Amazon Will Launch 2 Satellites Of Its Kuiper Project At The End Of 2022


Amazon: In the fourth quarter of 2022, Project Kuiper, which involves launching 3,236 Amazon internet satellites into low Earth orbit, will literally take off. In a statement posted on the delivery giant’s blog on October 1, the company announced that it had entered the US Federal Communications Commission (FCC) with a request for a license to launch, deploy and operate two satellites: the KuiperSat-1 and the KuiperSat-2.

The launch of these two prototypes constitutes an important step in the process of developing Amazon’s satellite constellation. Through them, it will be possible to test the communication and network technology that will be used in the final project. Performing real tests in Earth orbit will serve to validate the operations so far studied only in simulations and laboratories.

According to Project Kuiper’s vice president of technology, Rajeev Badyal, several technologies were invented to meet cost and performance targets to deliver broadband connectivity to 95% of the world’s population. “We hope to learn a lot, given the complexity and risk of operating in such a challenging environment,” said the executive in the press release.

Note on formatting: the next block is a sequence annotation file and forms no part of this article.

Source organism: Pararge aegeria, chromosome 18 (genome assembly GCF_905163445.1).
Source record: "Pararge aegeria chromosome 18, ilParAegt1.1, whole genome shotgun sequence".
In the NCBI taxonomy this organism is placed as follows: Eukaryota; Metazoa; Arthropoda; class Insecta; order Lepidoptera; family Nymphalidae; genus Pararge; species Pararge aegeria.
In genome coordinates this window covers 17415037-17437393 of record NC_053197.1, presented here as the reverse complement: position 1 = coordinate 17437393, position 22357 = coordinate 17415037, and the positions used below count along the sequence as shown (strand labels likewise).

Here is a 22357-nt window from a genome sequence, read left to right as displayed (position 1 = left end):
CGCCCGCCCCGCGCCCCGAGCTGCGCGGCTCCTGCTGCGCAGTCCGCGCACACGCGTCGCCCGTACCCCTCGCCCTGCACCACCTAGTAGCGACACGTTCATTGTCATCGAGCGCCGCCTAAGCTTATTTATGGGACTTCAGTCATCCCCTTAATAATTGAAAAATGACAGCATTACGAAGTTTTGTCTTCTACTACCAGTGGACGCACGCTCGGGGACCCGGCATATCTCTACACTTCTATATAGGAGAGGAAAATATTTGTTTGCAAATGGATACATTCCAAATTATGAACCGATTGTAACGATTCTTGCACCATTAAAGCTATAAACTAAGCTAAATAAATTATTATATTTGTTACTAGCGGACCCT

How will Project Kuiper work?

Similar to SpaceX’s Starlink, Project Kuiper plans to install a constellation of low-earth orbit satellites. The goal is to provide “fast and affordable broadband to underserved and underserved communities around the world,” says Amazon. The company took advantage of Monday’s release to announce its partnership with mobile operator Verizon, which will provide its expertise in telecommunications.

In addition to Verizon, Amazon also announced an agreement with startup ABL Space Systems, a maker of space vehicle launch equipment. The Californian company will be responsible for conducting and installing the satellites through the brand new RS1 rocket, which is scheduled to take off from the Cape Canaveral Space Force Station, in Florida.

Due to their mobility, as they are built in shipping containers, ABL’s RS1 and GSO systems are considered ideal for the initial stages of the Kuiper Project, as they offer speed and flexibility. According to Amazon, working together with ABL over several months resulted in two integration design reviews.

Bezos vs. Musk

An approval of Project Kuiper’s first two satellites will certainly add fuel to the bonfire of vanities that fuels the rivalry between Amazon founder Jeff Bezos and Space X founder and CEO Elon Musk. The two space companies are vying for NASA and Pentagon launch contracts and have recently been embroiled in a court battle over a hefty contract to build a NASA lunar spacecraft.

Earlier this year, SpaceX asked the FCC to approve a plan to reduce the altitude of its satellites, but Amazon blocked the approval, claiming that this would directly interfere with its plans to remove elements from its constellation in case of defects in orbit.

Musk immediately rushed to Twitter and accused Amazon of unfair competition. Amazon countered, saying that SpaceX breaks the rules that other companies are required to comply with.